The State of Ohio Sues Opioid Drug Makers for Damages. The State of Ohio has brought a case against drug manufacturers over the ever-broadening opioid epidemic. The case alleges a number of the country’s largest pharmaceutical manufacturers purposefully misled consumers and physicians about the harmful effects and likelihoods of overdose and addiction. The five drug makers, along with the drugs that are in the suit:
- Allergan (Norco, Kadian, and generic opioids)
- Teva pharmaceutical makers, and its subsidiary, Cephalon (Fentora, and Actig)
- Johnson and Johnson, and Janssen Pharmaceuticals (Duragesic, and Nucynta)
- Envo Health Solutions (Zydone, Opana, Percodan, and Percocet)
- Perdue Pharma (Targiniq, Hysingla, Butrans, Dilaudid, MS Contin, and Oxycontin )
The Attorney General of Ohio (and one time U.S. Senator) Mike DeWine brought a similar case and a still-pending lawsuit in Mississippi in 2015. West Virginia has settled with the Major drug makers that will pay the state millions of dollars. Similar litigation has been started in certain counties in California and New York, as well as the City of Chicago.
“We believe the evidence will also show that these companies got thousands and thousands of Ohioans- our friends, our family members, our co-workers, and kids- addicted to opioid pain medications, which has all too often led to the use of the cheaper alternatives of heroin and synthetic opioids,” DeWine said. Opioids are chemically similar to heroin, and include, fentanyl, hydrocodone, and meperidine. They are sold with the brand names Vicodin, Oxycontin, and Demerol. They can quickly cause physical dependence and addiction, not to mention death due to overdose.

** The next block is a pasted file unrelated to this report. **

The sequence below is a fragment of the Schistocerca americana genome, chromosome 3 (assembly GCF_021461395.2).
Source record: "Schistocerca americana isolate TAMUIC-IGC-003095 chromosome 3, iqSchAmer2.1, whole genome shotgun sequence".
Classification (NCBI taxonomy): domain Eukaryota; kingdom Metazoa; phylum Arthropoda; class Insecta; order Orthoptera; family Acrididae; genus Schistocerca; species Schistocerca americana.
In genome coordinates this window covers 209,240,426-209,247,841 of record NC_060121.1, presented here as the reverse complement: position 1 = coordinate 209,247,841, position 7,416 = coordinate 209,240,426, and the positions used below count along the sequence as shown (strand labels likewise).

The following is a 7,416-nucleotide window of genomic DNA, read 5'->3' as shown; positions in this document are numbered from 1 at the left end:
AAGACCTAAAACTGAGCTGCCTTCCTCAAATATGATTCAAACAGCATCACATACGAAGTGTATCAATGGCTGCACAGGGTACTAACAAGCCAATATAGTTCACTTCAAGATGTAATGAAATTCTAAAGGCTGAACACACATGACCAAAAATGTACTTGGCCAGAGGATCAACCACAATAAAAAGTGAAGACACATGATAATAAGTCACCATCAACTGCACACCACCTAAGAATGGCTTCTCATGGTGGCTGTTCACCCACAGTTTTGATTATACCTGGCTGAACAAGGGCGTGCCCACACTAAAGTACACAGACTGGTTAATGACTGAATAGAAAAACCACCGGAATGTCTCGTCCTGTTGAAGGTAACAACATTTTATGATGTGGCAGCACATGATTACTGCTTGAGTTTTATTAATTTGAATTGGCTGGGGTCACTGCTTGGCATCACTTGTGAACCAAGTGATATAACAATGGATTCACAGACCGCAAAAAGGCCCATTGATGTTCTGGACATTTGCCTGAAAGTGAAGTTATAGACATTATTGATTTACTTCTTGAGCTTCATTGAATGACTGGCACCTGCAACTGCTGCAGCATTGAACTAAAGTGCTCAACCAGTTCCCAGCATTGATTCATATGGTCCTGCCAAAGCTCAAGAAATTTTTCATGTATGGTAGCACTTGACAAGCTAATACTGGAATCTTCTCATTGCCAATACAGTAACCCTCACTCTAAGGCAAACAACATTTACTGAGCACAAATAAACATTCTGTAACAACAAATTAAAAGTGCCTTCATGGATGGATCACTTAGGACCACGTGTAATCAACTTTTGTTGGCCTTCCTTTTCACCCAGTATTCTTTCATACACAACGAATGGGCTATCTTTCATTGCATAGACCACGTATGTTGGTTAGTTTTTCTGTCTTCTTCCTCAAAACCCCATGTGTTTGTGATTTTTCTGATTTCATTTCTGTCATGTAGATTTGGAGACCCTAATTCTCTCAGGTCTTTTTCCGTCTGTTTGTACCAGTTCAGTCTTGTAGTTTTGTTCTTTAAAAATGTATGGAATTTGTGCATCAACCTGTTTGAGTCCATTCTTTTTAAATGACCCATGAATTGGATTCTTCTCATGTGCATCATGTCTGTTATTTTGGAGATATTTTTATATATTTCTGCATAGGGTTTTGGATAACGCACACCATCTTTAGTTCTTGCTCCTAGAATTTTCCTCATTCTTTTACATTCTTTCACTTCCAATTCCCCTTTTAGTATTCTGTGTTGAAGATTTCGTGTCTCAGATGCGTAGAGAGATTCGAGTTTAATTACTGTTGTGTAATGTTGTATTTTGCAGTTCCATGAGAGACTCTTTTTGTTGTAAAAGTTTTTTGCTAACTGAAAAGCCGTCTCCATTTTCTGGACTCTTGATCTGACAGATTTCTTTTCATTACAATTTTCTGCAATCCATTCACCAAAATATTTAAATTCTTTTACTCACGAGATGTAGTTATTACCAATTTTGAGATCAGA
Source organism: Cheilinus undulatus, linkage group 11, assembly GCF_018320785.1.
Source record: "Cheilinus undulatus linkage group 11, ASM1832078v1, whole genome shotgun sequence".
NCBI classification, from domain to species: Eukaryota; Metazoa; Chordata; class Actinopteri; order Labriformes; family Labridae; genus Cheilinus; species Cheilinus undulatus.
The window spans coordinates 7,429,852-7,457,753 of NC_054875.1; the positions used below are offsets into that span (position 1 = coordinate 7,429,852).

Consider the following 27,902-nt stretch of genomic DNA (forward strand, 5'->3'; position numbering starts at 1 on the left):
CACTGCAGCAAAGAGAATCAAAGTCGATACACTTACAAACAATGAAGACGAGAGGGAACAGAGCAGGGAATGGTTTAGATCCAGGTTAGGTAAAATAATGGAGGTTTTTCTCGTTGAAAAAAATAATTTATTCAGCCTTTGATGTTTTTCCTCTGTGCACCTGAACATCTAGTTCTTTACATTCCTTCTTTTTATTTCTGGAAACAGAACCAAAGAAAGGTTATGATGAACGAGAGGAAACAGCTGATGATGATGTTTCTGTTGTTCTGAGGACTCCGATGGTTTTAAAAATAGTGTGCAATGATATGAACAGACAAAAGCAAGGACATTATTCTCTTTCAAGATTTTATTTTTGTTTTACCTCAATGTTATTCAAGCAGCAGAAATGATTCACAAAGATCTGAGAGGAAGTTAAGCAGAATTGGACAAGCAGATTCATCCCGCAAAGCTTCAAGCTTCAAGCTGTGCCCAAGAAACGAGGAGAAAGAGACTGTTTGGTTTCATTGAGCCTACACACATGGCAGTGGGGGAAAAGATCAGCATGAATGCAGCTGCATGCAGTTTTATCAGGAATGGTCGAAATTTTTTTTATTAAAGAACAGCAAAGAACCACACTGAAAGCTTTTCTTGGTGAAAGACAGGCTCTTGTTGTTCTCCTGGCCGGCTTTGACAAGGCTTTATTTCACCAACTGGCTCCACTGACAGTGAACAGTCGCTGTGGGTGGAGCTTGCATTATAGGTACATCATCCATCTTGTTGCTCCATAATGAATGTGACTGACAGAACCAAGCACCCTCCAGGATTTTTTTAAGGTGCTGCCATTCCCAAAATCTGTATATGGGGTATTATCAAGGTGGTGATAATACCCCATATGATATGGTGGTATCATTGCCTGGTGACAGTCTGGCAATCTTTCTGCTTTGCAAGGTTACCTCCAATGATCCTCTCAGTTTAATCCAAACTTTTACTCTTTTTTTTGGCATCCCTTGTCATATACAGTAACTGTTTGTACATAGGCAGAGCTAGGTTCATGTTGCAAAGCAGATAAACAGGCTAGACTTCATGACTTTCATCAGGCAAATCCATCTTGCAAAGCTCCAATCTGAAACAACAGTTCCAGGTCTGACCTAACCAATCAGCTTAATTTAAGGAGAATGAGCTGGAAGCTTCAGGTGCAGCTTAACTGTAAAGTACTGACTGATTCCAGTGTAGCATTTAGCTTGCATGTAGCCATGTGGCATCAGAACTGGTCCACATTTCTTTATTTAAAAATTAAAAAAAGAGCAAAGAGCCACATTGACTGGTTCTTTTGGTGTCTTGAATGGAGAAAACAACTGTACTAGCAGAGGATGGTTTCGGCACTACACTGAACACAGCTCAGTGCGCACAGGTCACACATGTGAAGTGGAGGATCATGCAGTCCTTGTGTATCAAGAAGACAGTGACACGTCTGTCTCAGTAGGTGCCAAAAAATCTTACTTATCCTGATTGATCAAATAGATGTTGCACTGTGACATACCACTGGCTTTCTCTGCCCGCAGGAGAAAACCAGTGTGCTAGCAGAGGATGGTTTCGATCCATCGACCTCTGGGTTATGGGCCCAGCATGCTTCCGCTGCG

The lawsuit in Ohio accuses the drug makers of out-right lying to doctors and the public that it would be easy to overcome any unintended addiction. And, despite a mass of evidence to the contrary, the manufacturers are doing next to nothing to take responsibility and tell the public the truth.
Originally conceived as short-term pain relievers, opioids have increasingly been prescribed for chronic pain. Patients are given these drugs for months, even years at a time. The Ohio case states that the drug makers spent millions of dollars to falsely promote the benefits of using these drugs for chronic pain while denying or downplaying the risk inherent in opioids. Now, even the business of opioid side effects is generating the use of additional drugs to fight constipation, and the inability to sleep. It’s like a cat chasing its tail. To be specific, the lawsuit accused the companies of violating the Ohio Consumer Sales Practices Act and created a public nuisance by spreading misleading and false statements about the consequences of using this type of drug for long-term pain relief. The false advertising was targeted at medical journals, as well as statements from company sales representatives, and lobbying groups, all of which led to the over-prescribing of very dangerous and highly addictive drugs to the general public.
The Ohio Attorney General wants no less than the following:
- A declaration from the companies that their actions were illegal.
- An injunction to stop any continued deceptive statements and advertising and to abate the harm they have caused.
- Damages for the money that the state spent in re-educating the public in the dangers of opioid consumption and for the costs of their deceptive acts.
- Reimbursements to the general public who paid for the poorly prescribed medications due to the fraudulent advertising claims of long-term viability for pain.
Parker Waichman LLP is a national law firm which has long noted that drug makers have frequently been accused of overstating the benefits of a particular drug, while at the same time downplaying the risks.
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